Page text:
Financing

Cava drives double-digit comps with the help of a 7.6% increase in traffic

The honeymoon continues for the newly public fast-casual Mediterranean chain, but officials say there are challenges ahead.
Cava restaurant exterior
Cava's same store sales were up 14.1% for the third quarter. |Photo: Shutterstock

Cava Group Inc.’s honeymoon period as a newly minted public company continued in the third quarter with same-store sales up 14.1%, driven by a 7.6% increase in traffic.

Revenues increased nearly 50% to $173.8 million for the Oct. 1-ended quarter with 11 new units opening for a total of 290. The chain’s average unit volume ticked up to $2.6 million from the previous $2.4 million.

In fact, the Washington, D.C.-based company upped its guidance for the year, saying it expects comparable sales of 15%-16%, rather than the 13%-15% that had been projected, and 70 to 73 net new openings. Restaurant-level margins are expected to hit at least 24% for the year, up from the 23% expected earlier.

But company officials warned that investors should not expect these stellar results to be the new normal for the fast-casual chain, which held its initial public offering in June.

There are challenges ahead, albeit some that result from lapping those stellar results, Cava CFO Tricia Tolivar said. In the fourth quarter, for example, Cava will be lapping a comp sales increase of 15% last year.

To be fair, the third-quarter results marked a slight slowing of traffic from the second quarter this year, when Cava reported traffic growth of 10.3% and revenues up more than 62%.

And there are potentially margin-eroding investments underway.

Cava, for example, is investing in its workers, with wages expected to be up 8% in the fourth quarter, compared with a year ago. The company also rolled out healthcare benefits to part-time hourly workers, and more labor investments are coming in 2024.

“We’re committed to being the employer of choice by creating an exceptional culture, and, from a compensation perspective, ensuring we’re positioned competitively among leading brands and markets across the country,” said Brett Schulman, Cava’s CEO and co-founder.

The moves are also intended to help Cava maintain its momentum as the Mediterranean concept grows, with 47 to 50 net new units expected to open next year.

“We view [employees] as assets, not as expenses, and we want to make sure that we’re always reinvesting in them,” said Tolivar. “These types of investments are critical to support our future growth.”

Cava instituted a small menu price increase earlier this year, but has largely held off on price hikes out of concern for more price-sensitive diners.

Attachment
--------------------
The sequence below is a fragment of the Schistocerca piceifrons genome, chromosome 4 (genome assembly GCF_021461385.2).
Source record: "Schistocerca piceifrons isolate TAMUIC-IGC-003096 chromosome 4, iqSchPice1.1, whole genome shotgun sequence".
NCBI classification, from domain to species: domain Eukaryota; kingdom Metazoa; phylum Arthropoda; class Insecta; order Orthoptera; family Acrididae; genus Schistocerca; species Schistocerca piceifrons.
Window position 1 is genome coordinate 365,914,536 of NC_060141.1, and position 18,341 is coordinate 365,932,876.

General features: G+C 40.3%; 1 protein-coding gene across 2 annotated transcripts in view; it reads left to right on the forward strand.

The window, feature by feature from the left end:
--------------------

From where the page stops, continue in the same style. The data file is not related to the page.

But, starting in January, the chain is planning a 2.5% to 3% price increase, which marks a return to a more normal pre-pandemic cadence, Tolivar said.

And though Cava units in California will face a fast-food minimum wage increase to $20 per hour in April next year, Tolivar said the company has made no immediate plans to raise menu prices to offset that cost just yet—so that’s another potential hit to margins next year, she noted.

Schulman, however, said the results so far this year—it’s only the second earnings report since the IPO—demonstrate the strength of Cava’s model.

It’s the largest fast-casual Mediterranean brand and Schulman sees it a carving out a new category of “cultural cuisine,” one that appeals to health-focused consumers with a menu that can’t be easily replicated at home.

The chain is planning to roll out a new loyalty program next year, which is being piloted in Houston.

Cava also plans to begin testing a new Mediterranean-spiced steak at units in Boston and Dallas next month, which is expected to be a new protein addition next year. The steak would replace the beef meatballs that dropped off the menu last year.

The chain is also testing various iterations of catering, both out of hybrid restaurants with an expanded back of house to better support the additional production of catering, and out of traditional units. Schulman said the chain expects to roll out catering systemwide next year.

“We catered almost every single Major League Baseball team this summer. We catered the Texas Rangers during their World Series run. We catered the Lakers when they were in the playoffs last spring,” said Schulman. “We see our cuisine being a great fit for a catering channel. We just want to be thoughtful about how we build out the production capabilities to deliver a great guest experience when we’re ready to launch it nationally.”

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